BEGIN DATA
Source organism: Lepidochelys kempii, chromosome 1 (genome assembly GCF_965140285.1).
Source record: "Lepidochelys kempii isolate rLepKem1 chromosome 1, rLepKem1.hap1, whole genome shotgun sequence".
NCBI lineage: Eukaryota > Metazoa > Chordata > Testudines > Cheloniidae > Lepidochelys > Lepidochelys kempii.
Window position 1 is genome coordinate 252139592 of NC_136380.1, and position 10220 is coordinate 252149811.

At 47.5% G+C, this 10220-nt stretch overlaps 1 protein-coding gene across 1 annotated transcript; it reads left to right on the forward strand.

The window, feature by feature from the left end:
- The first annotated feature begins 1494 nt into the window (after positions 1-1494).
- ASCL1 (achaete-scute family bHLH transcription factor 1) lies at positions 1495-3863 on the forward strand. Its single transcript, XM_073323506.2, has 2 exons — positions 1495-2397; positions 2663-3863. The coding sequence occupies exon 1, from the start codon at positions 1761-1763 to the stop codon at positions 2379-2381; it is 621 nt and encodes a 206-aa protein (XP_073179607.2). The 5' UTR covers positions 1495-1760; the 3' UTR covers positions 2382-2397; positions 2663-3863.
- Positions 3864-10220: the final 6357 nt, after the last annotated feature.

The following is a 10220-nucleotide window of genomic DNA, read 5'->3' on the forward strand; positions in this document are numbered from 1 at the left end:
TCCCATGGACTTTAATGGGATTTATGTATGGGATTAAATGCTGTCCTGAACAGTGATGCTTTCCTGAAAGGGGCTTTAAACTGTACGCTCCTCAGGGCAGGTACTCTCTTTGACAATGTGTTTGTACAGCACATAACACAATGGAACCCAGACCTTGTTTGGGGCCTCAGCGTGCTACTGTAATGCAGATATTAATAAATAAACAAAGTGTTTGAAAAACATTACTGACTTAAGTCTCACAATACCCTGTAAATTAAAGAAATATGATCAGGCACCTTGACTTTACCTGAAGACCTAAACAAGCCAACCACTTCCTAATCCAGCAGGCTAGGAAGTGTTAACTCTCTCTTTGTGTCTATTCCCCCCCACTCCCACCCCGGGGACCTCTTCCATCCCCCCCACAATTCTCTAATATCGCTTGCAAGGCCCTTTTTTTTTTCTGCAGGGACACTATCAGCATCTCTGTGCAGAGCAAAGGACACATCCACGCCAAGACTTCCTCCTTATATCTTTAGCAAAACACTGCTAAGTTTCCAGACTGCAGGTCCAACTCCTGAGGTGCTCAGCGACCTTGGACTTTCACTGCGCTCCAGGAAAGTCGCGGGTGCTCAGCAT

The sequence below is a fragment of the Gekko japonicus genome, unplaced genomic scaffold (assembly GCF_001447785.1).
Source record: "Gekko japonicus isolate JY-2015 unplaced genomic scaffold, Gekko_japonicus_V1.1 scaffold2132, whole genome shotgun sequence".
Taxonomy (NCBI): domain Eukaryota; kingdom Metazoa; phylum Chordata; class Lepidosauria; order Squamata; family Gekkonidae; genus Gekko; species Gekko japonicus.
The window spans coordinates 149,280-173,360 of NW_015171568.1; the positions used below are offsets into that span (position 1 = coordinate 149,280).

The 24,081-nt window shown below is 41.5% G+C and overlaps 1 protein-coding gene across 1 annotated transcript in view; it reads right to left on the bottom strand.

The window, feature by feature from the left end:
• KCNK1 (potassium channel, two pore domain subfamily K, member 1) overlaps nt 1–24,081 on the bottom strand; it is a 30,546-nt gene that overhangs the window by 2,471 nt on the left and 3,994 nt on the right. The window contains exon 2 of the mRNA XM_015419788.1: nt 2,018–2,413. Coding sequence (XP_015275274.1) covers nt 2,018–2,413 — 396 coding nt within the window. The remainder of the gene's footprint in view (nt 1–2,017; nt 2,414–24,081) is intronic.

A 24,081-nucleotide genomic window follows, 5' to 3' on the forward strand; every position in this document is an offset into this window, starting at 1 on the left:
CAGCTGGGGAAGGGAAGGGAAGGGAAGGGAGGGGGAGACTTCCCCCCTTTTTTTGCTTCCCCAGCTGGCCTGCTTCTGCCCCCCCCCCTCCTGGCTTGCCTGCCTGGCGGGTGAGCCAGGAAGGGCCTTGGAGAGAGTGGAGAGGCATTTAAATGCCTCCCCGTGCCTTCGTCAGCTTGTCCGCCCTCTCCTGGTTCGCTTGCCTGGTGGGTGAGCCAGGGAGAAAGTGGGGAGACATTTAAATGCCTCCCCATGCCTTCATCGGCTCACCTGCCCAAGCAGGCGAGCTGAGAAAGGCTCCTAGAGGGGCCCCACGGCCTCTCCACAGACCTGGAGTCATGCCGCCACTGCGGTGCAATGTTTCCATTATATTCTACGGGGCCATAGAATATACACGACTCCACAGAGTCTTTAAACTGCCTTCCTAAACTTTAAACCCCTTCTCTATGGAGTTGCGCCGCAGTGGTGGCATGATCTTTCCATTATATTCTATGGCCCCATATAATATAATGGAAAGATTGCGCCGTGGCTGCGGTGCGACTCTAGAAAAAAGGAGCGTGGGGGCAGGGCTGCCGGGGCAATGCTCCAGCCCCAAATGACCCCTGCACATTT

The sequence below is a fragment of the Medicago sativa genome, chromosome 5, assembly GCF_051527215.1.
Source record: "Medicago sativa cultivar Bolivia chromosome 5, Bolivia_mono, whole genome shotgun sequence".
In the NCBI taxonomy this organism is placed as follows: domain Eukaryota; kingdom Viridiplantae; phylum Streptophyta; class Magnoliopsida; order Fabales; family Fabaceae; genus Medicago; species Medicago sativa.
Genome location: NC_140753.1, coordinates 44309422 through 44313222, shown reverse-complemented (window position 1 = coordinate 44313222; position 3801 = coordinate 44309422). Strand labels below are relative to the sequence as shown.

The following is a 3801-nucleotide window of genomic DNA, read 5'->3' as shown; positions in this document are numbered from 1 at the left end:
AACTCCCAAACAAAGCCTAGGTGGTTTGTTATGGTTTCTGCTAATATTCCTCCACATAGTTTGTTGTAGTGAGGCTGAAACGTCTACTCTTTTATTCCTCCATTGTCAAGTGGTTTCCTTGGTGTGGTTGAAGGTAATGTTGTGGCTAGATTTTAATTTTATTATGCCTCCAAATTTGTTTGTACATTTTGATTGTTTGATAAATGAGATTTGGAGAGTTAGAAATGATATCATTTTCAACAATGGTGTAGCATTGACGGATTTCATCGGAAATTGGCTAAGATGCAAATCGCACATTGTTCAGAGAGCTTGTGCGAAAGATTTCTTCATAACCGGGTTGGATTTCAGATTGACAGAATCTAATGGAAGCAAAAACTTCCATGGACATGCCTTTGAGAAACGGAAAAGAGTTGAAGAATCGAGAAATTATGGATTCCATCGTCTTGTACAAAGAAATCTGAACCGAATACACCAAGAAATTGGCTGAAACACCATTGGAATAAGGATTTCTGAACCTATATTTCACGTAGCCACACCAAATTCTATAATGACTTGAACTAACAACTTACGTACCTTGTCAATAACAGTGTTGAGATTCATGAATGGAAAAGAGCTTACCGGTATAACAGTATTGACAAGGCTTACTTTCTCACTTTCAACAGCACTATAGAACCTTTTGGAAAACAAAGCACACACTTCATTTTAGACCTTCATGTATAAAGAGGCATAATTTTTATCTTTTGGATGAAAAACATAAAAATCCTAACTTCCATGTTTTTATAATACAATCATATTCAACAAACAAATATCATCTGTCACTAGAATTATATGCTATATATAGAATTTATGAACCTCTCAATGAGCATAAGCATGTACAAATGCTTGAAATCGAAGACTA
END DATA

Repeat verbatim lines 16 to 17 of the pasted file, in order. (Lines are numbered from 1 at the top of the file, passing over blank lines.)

The 24,081-nt window shown below is 41.5% G+C and overlaps 1 protein-coding gene across 1 annotated transcript in view; it reads right to left on the bottom strand.

The window, feature by feature from the left end: